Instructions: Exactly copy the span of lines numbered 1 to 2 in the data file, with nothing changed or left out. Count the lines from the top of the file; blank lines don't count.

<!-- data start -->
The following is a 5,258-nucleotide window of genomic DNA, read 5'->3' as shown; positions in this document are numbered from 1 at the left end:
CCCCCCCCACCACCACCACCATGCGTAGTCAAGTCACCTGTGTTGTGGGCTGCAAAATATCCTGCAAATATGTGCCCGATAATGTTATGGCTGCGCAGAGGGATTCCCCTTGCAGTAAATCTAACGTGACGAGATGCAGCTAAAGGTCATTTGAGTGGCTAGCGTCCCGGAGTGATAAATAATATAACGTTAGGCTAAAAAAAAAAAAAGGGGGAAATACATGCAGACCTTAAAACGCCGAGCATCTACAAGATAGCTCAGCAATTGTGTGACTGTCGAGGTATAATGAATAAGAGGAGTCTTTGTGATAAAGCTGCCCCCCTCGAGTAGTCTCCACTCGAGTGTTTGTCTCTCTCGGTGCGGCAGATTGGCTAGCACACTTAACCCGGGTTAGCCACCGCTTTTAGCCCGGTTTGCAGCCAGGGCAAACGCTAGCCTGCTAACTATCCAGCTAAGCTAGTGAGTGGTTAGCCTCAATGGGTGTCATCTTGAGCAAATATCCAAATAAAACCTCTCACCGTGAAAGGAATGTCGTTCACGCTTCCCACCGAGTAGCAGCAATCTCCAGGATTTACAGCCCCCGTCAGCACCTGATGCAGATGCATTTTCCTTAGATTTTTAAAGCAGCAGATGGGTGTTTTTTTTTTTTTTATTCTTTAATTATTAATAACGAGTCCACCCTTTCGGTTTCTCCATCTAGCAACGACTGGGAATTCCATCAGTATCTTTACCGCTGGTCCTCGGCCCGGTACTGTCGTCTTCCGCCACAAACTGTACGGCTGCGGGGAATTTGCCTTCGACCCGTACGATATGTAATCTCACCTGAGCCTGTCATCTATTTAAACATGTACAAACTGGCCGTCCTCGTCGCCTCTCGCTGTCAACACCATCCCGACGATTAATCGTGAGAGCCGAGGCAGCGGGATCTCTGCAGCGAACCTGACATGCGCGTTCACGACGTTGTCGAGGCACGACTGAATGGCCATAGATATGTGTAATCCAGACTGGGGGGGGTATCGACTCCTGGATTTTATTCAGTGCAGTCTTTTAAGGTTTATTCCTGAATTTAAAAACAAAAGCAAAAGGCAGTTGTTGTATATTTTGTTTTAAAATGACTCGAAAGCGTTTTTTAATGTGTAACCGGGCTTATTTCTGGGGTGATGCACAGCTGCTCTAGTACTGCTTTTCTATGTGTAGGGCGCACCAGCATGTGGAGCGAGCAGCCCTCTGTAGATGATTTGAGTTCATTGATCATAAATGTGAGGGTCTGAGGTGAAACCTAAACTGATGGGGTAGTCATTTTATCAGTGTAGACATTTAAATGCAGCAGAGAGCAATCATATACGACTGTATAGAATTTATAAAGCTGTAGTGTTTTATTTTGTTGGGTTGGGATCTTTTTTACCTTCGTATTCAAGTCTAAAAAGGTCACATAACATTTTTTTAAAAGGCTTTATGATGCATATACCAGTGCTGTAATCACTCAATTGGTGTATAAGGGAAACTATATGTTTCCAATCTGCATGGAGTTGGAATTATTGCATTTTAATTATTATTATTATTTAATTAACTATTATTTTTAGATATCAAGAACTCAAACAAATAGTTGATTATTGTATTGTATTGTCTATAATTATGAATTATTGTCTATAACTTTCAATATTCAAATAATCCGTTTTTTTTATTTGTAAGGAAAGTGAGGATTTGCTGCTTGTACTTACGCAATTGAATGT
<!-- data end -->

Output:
The following is a 5,258-nucleotide window of genomic DNA, read 5'->3' as shown; positions in this document are numbered from 1 at the left end:
CCCCCCCCACCACCACCACCATGCGTAGTCAAGTCACCTGTGTTGTGGGCTGCAAAATATCCTGCAAATATGTGCCCGATAATGTTATGGCTGCGCAGAGGGATTCCCCTTGCAGTAAATCTAACGTGACGAGATGCAGCTAAAGGTCATTTGAGTGGCTAGCGTCCCGGAGTGATAAATAATATAACGTTAGGCTAAAAAAAAAAAAAGGGGGAAATACATGCAGACCTTAAAACGCCGAGCATCTACAAGATAGCTCAGCAATTGTGTGACTGTCGAGGTATAATGAATAAGAGGAGTCTTTGTGATAAAGCTGCCCCCCTCGAGTAGTCTCCACTCGAGTGTTTGTCTCTCTCGGTGCGGCAGATTGGCTAGCACACTTAACCCGGGTTAGCCACCGCTTTTAGCCCGGTTTGCAGCCAGGGCAAACGCTAGCCTGCTAACTATCCAGCTAAGCTAGTGAGTGGTTAGCCTCAATGGGTGTCATCTTGAGCAAATATCCAAATAAAACCTCTCACCGTGAAAGGAATGTCGTTCACGCTTCCCACCGAGTAGCAGCAATCTCCAGGATTTACAGCCCCCGTCAGCACCTGATGCAGATGCATTTTCCTTAGATTTTTAAAGCAGCAGATGGGTGTTTTTTTTTTTTTTATTCTTTAATTATTAATAACGAGTCCACCCTTTCGGTTTCTCCATCTAGCAACGACTGGGAATTCCATCAGTATCTTTACCGCTGGTCCTCGGCCCGGTACTGTCGTCTTCCGCCACAAACTGTACGGCTGCGGGGAATTTGCCTTCGACCCGTACGATATGTAATCTCACCTGAGCCTGTCATCTATTTAAACATGTACAAACTGGCCGTCCTCGTCGCCTCTCGCTGTCAACACCATCCCGACGATTAATCGTGAGAGCCGAGGCAGCGGGATCTCTGCAGCGAACCTGACATGCGCGTTCACGACGTTGTCGAGGCACGACTGAATGGCCATAGATATGTGTAATCCAGACTGGGGGGGGTATCGACTCCTGGATTTTATTCAGTGCAGTCTTTTAAGGTTTATTCCTGAATTTAAAAACAAAAGCAAAAGGCAGTTGTTGTATATTTTGTTTTAAAATGACTCGAAAGCGTTTTTTAATGTGTAACCGGGCTTATTTCTGGGGTGATGCACAGCTGCTCTAGTACTGCTTTTCTATGTGTAGGGCGCACCAGCATGTGGAGCGAGCAGCCCTCTGTAGATGATTTGAGTTCATTGATCATAAATGTGAGGGTCTGAGGTGAAACCTAAACTGATGGGGTAGTCATTTTATCAGTGTAGACATTTAAATGCAGCAGAGAGCAATCATATACGACTGTATAGAATTTATAAAGCTGTAGTGTTTTATTTTGTTGGGTTGGGATCTTTTTTACCTTCGTATTCAAGTCTAAAAAGGTCACATAACATTTTTTTAAAAGGCTTTATGATGCATATACCAGTGCTGTAATCACTCAATTGGTGTATAAGGGAAACTATATGTTTCCAATCTGCATGGAGTTGGAATTATTGCATTTTAATTATTATTATTATTTAATTAACTATTATTTTTAGATATCAAGAACTCAAACAAATAGTTGATTATTGTATTGTATTGTCTATAATTATGAATTATTGTCTATAACTTTCAATATTCAAATAATCCGTTTTTTTTATTTGTAAGGAAAGTGAGGATTTGCTGCTTGTACTTACGCAATTGAATGT